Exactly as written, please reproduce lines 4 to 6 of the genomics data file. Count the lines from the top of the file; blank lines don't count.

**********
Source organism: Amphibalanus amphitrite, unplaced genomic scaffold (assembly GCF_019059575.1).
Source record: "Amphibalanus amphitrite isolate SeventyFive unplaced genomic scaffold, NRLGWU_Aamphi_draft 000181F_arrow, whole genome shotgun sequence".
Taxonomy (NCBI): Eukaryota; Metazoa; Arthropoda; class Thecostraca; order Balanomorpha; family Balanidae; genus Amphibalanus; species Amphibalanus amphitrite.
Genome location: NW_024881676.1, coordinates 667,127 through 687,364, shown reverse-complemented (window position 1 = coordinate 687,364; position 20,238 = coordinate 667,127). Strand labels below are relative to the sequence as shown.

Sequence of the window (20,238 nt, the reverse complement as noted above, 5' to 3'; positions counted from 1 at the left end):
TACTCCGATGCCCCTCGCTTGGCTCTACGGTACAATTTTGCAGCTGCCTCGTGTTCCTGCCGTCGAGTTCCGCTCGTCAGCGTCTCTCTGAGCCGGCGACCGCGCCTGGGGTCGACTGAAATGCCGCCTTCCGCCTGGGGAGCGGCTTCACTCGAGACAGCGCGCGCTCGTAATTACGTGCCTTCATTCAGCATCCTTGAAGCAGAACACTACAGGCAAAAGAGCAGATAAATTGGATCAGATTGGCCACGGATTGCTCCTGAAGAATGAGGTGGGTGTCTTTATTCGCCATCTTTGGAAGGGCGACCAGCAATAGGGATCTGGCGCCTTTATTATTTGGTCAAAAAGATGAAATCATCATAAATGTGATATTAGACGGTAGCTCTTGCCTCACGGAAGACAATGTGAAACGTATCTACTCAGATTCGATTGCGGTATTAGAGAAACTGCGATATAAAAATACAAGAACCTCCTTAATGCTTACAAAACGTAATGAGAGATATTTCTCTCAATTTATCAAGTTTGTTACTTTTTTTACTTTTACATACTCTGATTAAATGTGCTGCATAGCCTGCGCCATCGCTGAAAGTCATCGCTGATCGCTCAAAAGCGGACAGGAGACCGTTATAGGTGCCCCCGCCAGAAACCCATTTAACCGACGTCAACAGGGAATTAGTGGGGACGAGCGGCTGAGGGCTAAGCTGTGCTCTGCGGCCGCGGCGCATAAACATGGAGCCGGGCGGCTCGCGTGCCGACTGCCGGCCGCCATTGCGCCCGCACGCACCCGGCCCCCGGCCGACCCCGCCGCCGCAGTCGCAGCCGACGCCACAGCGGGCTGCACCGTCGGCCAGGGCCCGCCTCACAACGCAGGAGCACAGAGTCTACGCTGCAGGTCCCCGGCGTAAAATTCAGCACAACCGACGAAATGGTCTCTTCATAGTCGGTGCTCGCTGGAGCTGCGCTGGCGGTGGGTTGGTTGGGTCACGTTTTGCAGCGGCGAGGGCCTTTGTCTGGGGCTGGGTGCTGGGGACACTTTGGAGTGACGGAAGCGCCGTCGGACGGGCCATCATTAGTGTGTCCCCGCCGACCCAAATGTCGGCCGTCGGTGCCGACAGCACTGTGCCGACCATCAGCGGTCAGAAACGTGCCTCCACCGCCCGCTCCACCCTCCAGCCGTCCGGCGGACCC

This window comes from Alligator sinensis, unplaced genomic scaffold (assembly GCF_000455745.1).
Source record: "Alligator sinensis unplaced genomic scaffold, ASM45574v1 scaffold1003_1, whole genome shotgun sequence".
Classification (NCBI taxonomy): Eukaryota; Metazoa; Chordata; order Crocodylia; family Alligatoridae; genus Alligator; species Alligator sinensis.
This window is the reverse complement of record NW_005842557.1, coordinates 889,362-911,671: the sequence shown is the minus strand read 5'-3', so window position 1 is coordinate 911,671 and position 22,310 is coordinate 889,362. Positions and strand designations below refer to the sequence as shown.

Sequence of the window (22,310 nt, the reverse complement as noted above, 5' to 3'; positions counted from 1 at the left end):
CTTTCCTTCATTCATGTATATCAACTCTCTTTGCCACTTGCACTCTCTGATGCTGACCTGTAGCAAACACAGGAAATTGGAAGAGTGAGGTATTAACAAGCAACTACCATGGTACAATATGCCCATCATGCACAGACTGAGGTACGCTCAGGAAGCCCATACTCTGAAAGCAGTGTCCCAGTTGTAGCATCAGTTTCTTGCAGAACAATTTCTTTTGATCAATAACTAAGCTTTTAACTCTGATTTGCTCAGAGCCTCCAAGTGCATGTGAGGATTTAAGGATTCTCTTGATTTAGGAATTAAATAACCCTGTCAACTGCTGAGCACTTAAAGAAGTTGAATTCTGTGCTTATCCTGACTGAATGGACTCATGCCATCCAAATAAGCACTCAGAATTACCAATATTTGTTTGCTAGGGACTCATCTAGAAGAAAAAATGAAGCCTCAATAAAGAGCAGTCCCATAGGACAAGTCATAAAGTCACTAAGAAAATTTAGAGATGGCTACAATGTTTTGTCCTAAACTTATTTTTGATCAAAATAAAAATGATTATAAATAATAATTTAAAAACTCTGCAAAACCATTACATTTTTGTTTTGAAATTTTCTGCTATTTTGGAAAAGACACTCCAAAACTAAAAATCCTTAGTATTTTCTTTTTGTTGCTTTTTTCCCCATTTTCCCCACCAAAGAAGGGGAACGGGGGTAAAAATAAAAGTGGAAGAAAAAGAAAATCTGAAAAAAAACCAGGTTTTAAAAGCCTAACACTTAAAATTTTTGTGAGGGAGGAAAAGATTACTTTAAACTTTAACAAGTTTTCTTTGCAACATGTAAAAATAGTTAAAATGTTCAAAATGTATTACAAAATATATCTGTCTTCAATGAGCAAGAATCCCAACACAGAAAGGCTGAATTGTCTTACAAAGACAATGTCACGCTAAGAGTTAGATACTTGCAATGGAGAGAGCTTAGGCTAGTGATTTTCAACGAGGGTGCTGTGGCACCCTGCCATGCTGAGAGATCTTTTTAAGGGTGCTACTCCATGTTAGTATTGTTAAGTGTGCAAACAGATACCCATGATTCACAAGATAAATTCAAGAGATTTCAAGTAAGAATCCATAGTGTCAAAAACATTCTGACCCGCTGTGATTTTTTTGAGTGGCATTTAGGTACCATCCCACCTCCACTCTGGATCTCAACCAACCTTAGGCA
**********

Genome location: NW_024881676.1, coordinates 667,127 through 687,364, shown reverse-complemented (window position 1 = coordinate 687,364; position 20,238 = coordinate 667,127). Strand labels below are relative to the sequence as shown.

Sequence of the window (20,238 nt, the reverse complement as noted above, 5' to 3'; positions counted from 1 at the left end):
TACTCCGATGCCCCTCGCTTGGCTCTACGGTACAATTTTGCAGCTGCCTCGTGTTCCTGCCGTCGAGTTCCGCTCGTCAGCGTCTCTCTGAGCCGGCGACCGCGCCTGGGGTCGACTGAAATGCCGCCTTCCGCCTGGGGAGCGGCTTCACTCGAGACAGCGCGCGCTCGTAATTACGTGCCTTCATTCAGCATCCTTGAAGCAGAACACTACAGGCAAAAGAGCAGATAAATTGGATCAGATTGGCCACGGATTGCTCCTGAAGAATGAGGTGGGTGTCTTTATTCGCCATCTTTGGAAGGGCGACCAGCAATAGGGATCTGGCGCCTTTATTATTTGGTCAAAAAGATGAAATCATCATAAATGTGATATTAGACGGTAGCTCTTGCCTCACGGAAGACAATGTGAAACGTATCTACTCAGATTCGATTGCGGTATTAGAGAAACTGCGATATAAAAATACAAGAACCTCCTTAATGCTTACAAAACGTAATGAGAGATATTTCTCTCAATTTATCAAGTTTGTTACTTTTTTTACTTTTACATACTCTGATTAAATGTGCTGCATAGCCTGCGCCATCGCTGAAAGTCATCGCTGATCGCTCAAAAGCGGACAGGAGACCGTTATAGGTGCCCCCGCCAGAAACCCATTTAACCGACGTCAACAGGGAATTAGTGGGGACGAGCGGCTGAGGGCTAAGCTGTGCTCTGCGGCCGCGGCGCATAAACATGGAGCCGGGCGGCTCGCGTGCCGACTGCCGGCCGCCATTGCGCCCGCACGCACCCGGCCCCCGGCCGACCCCGCCGCCGCAGTCGCAGCCGACGCCACAGCGGGCTGCACCGTCGGCCAGGGCCCGCCTCACAACGCAGGAGCACAGAGTCTACGCTGCAGGTCCCCGGCGTAAAATTCAGCACAACCGACGAAATGGTCTCTTCATAGTCGGTGCTCGCTGGAGCTGCGCTGGCGGTGGGTTGGTTGGGTCACGTTTTGCAGCGGCGAGGGCCTTTGTCTGGGGCTGGGTGCTGGGGACACTTTGGAGTGACGGAAGCGCCGTCGGACGGGCCATCATTAGTGTGTCCCCGCCGACCCAAATGTCGGCCGTCGGTGCCGACAGCACTGTGCCGACCATCAGCGGTCAGAAACGTGCCTCCACCGCCCGCTCCACCCTCCAGCCGTCCGGCGGACCC